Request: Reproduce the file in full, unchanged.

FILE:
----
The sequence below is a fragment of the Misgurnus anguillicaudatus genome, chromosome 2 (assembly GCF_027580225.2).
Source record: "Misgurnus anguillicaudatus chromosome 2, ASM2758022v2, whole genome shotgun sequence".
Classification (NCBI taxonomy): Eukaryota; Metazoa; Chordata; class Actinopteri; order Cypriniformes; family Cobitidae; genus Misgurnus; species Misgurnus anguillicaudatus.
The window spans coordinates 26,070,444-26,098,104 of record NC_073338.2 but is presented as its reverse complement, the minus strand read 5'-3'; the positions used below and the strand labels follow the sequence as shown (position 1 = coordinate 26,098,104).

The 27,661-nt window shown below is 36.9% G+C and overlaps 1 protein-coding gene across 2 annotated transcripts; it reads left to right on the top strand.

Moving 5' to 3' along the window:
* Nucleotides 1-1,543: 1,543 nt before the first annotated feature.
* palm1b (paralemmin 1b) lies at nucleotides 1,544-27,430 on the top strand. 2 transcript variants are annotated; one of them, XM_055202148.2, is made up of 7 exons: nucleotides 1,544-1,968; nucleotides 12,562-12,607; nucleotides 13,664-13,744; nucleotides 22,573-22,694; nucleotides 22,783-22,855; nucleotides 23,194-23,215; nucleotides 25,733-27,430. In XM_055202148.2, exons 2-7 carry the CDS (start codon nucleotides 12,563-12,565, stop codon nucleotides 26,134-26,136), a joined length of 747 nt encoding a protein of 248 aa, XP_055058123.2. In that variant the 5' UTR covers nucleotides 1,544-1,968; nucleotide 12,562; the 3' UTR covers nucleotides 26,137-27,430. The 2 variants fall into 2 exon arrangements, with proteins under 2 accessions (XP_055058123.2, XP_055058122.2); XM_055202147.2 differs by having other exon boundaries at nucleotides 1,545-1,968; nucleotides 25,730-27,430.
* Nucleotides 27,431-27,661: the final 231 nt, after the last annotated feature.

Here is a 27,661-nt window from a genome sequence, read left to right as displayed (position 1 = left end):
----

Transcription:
The sequence below is a fragment of the Misgurnus anguillicaudatus genome, chromosome 2 (assembly GCF_027580225.2).
Source record: "Misgurnus anguillicaudatus chromosome 2, ASM2758022v2, whole genome shotgun sequence".
Classification (NCBI taxonomy): Eukaryota; Metazoa; Chordata; class Actinopteri; order Cypriniformes; family Cobitidae; genus Misgurnus; species Misgurnus anguillicaudatus.
The window spans coordinates 26,070,444-26,098,104 of record NC_073338.2 but is presented as its reverse complement, the minus strand read 5'-3'; the positions used below and the strand labels follow the sequence as shown (position 1 = coordinate 26,098,104).

The 27,661-nt window shown below is 36.9% G+C and overlaps 1 protein-coding gene across 2 annotated transcripts; it reads left to right on the top strand.

Moving 5' to 3' along the window:
* Nucleotides 1-1,543: 1,543 nt before the first annotated feature.
* palm1b (paralemmin 1b) lies at nucleotides 1,544-27,430 on the top strand. 2 transcript variants are annotated; one of them, XM_055202148.2, is made up of 7 exons: nucleotides 1,544-1,968; nucleotides 12,562-12,607; nucleotides 13,664-13,744; nucleotides 22,573-22,694; nucleotides 22,783-22,855; nucleotides 23,194-23,215; nucleotides 25,733-27,430. In XM_055202148.2, exons 2-7 carry the CDS (start codon nucleotides 12,563-12,565, stop codon nucleotides 26,134-26,136), a joined length of 747 nt encoding a protein of 248 aa, XP_055058123.2. In that variant the 5' UTR covers nucleotides 1,544-1,968; nucleotide 12,562; the 3' UTR covers nucleotides 26,137-27,430. The 2 variants fall into 2 exon arrangements, with proteins under 2 accessions (XP_055058123.2, XP_055058122.2); XM_055202147.2 differs by having other exon boundaries at nucleotides 1,545-1,968; nucleotides 25,730-27,430.
* Nucleotides 27,431-27,661: the final 231 nt, after the last annotated feature.

Here is a 27,661-nt window from a genome sequence, read left to right as displayed (position 1 = left end):